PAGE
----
How I Shifted from Just Counting Calories to Supercharging My Fitness Workouts
This is part of a weight loss and fitness improvement series that I’m writing to share how I went from 222 pounds and unable to bike more than 20 minutes on a Peloton to 153 pounds and running 8–12 miles / day in just 18 months.
I’m no superhero and I’m not going to give you some unrealistic story that is unachievable. I have been on an 18-month, consistent, focused, data-driven approach to improving everything about myself from food to workouts to sleep (Oura Ring) to water intake (Hidrate). I will publish a lot more about the gear I used and what works and what doesn’t but today is about how I started to supercharge my workouts.
So far I have written about the psychology of food and separately about the food services I use and today I am going to talk about how I gamified my sports routines to increase consistent performance every month.
I’m not a world-class athlete and I never will be (nor want to be). But I can run a 10k in sub 8-minute miles which for 52 years old and a busy, full-time job isn’t too shabby either. I can sneak out after a day of meetings and put in 10 miles and still be back at my computer 1:45 later and typing away or Zooming (with a hat and still sweaty :)).
From Food to Movement
I quantified my food intake initially through Noom and later MyFitnessPal where I keep a food journal. It’s super easy to track everything and at the end of the day it tells you not total calories but also breakdown by fat, carbs and protein (plus sodium, etc). I track my weight every morning first thing when I wake up on a Withings Body+ scale.
Armed with food & weight data and goals I turned to increasing my exercise alongside reducing my calories. Noom had a rule that you could “eat 50% of all calories burned” so that if I burned 700 calories in a day I could eat an extra 350 calories so I became extra motivated to burn those 700 calories! When I started I didn’t feel I had the time for monster workouts (and in reality I wasn’t ready for it) but I found that I could use my Apple Watch to track my walks and after that everything became a walk. I became less interested in taking the subway in NY when I could walk 3 miles to my meeting just by leaving a little bit earlier and taking calls along the way.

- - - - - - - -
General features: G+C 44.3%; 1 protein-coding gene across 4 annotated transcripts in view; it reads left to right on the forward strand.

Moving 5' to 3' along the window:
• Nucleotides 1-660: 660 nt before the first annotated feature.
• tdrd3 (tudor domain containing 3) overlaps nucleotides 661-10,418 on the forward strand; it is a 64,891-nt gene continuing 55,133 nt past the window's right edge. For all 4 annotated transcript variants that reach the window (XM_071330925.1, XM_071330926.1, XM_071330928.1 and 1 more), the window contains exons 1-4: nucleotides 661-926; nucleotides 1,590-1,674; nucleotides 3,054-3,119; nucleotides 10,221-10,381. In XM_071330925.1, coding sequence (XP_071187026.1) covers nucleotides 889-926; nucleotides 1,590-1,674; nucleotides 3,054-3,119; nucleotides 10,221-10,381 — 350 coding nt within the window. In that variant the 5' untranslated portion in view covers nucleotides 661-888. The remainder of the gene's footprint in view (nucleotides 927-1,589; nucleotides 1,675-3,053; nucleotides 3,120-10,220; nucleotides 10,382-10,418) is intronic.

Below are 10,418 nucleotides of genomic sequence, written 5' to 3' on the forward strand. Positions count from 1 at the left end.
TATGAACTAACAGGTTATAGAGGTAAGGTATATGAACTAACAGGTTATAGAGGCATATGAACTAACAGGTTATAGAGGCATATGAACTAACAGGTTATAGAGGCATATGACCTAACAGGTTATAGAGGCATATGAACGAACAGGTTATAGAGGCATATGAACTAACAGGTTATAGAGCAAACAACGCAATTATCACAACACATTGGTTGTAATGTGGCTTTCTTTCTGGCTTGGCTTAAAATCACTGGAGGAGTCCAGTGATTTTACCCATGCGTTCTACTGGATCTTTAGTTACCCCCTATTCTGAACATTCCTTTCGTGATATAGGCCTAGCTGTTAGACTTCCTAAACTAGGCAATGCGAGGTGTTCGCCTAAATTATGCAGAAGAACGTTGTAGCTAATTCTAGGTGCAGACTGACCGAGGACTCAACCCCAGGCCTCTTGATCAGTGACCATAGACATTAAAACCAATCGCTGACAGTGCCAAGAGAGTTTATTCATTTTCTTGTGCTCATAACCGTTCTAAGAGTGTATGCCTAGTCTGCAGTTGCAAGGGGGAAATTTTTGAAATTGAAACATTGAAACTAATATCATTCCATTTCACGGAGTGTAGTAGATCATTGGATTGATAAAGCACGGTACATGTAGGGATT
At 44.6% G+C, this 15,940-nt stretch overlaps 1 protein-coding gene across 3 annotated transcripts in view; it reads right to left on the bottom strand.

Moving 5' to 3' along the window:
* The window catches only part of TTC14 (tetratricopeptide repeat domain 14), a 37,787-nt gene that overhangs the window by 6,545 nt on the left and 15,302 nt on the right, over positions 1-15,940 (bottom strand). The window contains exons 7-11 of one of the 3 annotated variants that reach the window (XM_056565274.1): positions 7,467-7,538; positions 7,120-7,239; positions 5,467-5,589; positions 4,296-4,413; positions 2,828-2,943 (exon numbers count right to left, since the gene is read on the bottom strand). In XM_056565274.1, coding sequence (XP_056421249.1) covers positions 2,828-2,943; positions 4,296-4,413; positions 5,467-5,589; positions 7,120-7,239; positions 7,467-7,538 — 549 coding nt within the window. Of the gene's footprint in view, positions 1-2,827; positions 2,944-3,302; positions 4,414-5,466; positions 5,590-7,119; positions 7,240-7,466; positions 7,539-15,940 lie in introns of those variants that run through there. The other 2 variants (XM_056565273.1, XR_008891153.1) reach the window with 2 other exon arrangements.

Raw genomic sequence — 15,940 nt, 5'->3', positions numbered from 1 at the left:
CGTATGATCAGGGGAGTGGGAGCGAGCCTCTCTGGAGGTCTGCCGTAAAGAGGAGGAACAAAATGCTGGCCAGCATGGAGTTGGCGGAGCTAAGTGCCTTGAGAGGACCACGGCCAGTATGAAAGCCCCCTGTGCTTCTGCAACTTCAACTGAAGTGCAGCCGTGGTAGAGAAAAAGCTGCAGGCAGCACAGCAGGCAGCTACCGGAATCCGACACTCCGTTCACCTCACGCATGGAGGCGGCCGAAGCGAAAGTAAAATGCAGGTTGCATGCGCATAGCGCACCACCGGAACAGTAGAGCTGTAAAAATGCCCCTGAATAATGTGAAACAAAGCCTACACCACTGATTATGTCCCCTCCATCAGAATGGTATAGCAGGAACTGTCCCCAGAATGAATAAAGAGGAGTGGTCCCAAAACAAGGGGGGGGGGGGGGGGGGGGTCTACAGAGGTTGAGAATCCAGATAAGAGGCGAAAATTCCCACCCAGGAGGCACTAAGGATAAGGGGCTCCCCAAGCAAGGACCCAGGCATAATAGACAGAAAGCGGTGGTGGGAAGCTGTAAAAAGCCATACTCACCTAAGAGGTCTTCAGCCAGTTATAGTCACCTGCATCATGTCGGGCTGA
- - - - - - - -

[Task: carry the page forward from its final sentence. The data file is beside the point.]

I stopped planning breakfast, lunch and dinner meetings and instead did walk-and-talks. I wanted to see how many miles per day I could walk just doing the things I normally did every day. Calls were done on my AirPods and with my phone in my pocket. I became as obsessive about my daily walking targets as my food logging had become. I would meet people for hour-long hikes and not hour-long lunches.
I would plan a day around which calls I could take while I was walking and which meetings could be mobile. One day when my car was in the shop I asked my colleague Stuart for a ride home but I asked him to drop me a mile away from my house so I could walk the last mile. I became a bit obsessive about hitting my daily targets. It was only 15 minutes extra but I was happy to have the extra mileage before dinner time so I had more calories available to eat if I wanted them.
It became a lifestyle, a habit. Not overnight. I made small changes and locked in those habits. Then I would always look for other things I could add. It was all about the numbers, the daily goals, the weigh-in every morning, keeping to my calories targets and not breaking my “streak.” It was a game. I was gamifying myself.
I used the Apple Watch to show how many days in a row I had hit my walking targets and my calorie targets and I didn’t want to break streak. I even found myself standing up in meetings so that I could “close all three circles.”
I knew that I was giving over to a game, to numbers, to silly mind games of streaks but I decided to embrace it. I convinced myself that if I broke streak I might then not get back on the horse. It’s like the kids with their obsession with Snapchat streaks.
Then I found my next set of metrics to take me to the next level. After just four months I had hit my first big target getting my weight from 222 to 200 and now this number that seemed impossible when I began was now in sight. 1–8–5.